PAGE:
9. Removes Headaches
It should be no surprise that turmeric is suggested as a headache treatment, especially for migraines, given that its relative ginger is a well-known natural remedy. Despite online praise, there isn't much proof that turmeric can treat or prevent headaches, though one study does suggest it might be a part of a novel strategy.
Grow Turmeric In Containers
Time To Plant Turmeric
Harvesting turmeric takes seven to ten months from planting. Count back 10 months from when you typically experience your first fall frost to determine when to plant. I would plant my turmeric between mid-December and mid-March since my first frost occurs around mid-October. Planting in late winter to early spring is likely to yield the best results, even if your growing season is longer or you have a large, sunny indoor space to grow it in.
Rhizomes, which resemble fleshy roots, are used to grow turmeric. Fresh rhizomes are available during winter at my neighbourhood supermarket and health food store. Additionally, Asian or Indian markets may carry it or be able to order some for you.
Climate And Temperature For Turmeric Plants
Native to India, turmeric is a tropical plant. As a result, it thrives best in conditions with plenty of sun, moderately warm temperatures, and consistent access to water.
These circumstances can be found in numerous locations—during the summer! The highly long growing season of turmeric is one of the most challenging aspects of growing it. From planting to harvest, turmeric needs 8 to 10 months of frost-free growth.
Typically, it is planted in the winter and harvested in the fall or early winter.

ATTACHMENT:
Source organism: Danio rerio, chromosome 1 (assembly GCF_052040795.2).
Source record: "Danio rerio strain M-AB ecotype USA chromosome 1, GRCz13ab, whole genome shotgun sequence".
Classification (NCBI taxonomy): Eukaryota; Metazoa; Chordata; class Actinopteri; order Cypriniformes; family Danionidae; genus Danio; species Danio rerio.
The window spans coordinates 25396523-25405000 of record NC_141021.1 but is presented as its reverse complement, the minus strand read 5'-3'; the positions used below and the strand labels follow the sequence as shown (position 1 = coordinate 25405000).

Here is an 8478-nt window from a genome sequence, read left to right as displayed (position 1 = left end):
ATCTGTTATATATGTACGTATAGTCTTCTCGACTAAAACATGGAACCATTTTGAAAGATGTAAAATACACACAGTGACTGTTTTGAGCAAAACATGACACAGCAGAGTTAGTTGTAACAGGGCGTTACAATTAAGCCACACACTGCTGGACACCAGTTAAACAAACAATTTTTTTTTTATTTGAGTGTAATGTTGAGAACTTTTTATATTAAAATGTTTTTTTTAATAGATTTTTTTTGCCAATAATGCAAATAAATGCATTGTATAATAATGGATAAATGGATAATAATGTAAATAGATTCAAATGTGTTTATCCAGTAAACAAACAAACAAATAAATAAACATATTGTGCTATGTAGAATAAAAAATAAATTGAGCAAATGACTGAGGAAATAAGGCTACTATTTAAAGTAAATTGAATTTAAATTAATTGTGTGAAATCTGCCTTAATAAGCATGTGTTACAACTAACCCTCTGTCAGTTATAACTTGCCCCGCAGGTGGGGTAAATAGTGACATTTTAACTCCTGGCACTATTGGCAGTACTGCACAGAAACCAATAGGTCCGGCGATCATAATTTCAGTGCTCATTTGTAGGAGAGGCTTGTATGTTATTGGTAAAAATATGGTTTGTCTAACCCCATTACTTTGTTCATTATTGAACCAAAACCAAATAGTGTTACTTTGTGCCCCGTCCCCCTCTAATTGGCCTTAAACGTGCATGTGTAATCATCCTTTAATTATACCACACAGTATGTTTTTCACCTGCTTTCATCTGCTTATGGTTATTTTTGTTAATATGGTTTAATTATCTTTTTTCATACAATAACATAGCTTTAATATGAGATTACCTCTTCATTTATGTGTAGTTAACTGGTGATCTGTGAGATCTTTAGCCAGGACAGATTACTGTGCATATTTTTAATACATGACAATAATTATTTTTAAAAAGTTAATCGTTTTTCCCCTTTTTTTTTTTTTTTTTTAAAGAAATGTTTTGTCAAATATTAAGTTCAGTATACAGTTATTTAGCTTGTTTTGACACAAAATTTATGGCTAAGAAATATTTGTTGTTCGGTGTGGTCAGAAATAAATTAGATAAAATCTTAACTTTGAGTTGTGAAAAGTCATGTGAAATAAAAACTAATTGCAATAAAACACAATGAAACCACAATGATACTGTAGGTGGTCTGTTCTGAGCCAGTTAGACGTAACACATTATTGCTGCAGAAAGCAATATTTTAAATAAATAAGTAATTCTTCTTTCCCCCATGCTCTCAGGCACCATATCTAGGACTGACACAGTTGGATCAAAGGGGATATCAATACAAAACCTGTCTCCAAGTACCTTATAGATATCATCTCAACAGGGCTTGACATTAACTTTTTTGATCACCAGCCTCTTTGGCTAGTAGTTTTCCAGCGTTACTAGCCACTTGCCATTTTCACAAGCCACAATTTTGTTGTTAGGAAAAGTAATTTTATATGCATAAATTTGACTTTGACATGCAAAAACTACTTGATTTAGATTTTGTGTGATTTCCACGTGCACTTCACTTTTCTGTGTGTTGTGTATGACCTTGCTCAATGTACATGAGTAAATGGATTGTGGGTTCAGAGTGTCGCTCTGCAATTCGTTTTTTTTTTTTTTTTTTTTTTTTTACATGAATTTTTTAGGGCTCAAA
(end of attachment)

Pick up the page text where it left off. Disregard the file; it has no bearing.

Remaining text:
In USDA zones 8 and higher, turmeric can be grown outside all year long, either in the ground or in containers. We prefer to grow ours in several wine barrels because it's simple to regulate the soil's quality and moisture content.
It is still possible to grow turmeric in zones 7 and lower! It needs to be planted inside in a portable container, then moved outside as soon as the weather warms. Be aware that it will require plenty of light or sun if it sprouts while still inside.
Containers For Turmeric Plants
Don't skimp on size when looking for the ideal container to grow turmeric in! Get something as big as you can without it becoming cumbersome. Or, prepare to have several smaller pots.
Though it doesn't require intense soil, turmeric does. The depth is adequate at 10 to 12 inches. If you want to harvest a respectable amount of turmeric, width and surface area are most important! You must leave several inches of space between the rhizome seeds you plant for healthy germination. As a result, planting space will be limited by narrow containers.
Like all plants, turmeric needs a container with good drainage if it is to thrive. Hence, the selected pot must be pierced!
Soil To Grow Turmeric In Containers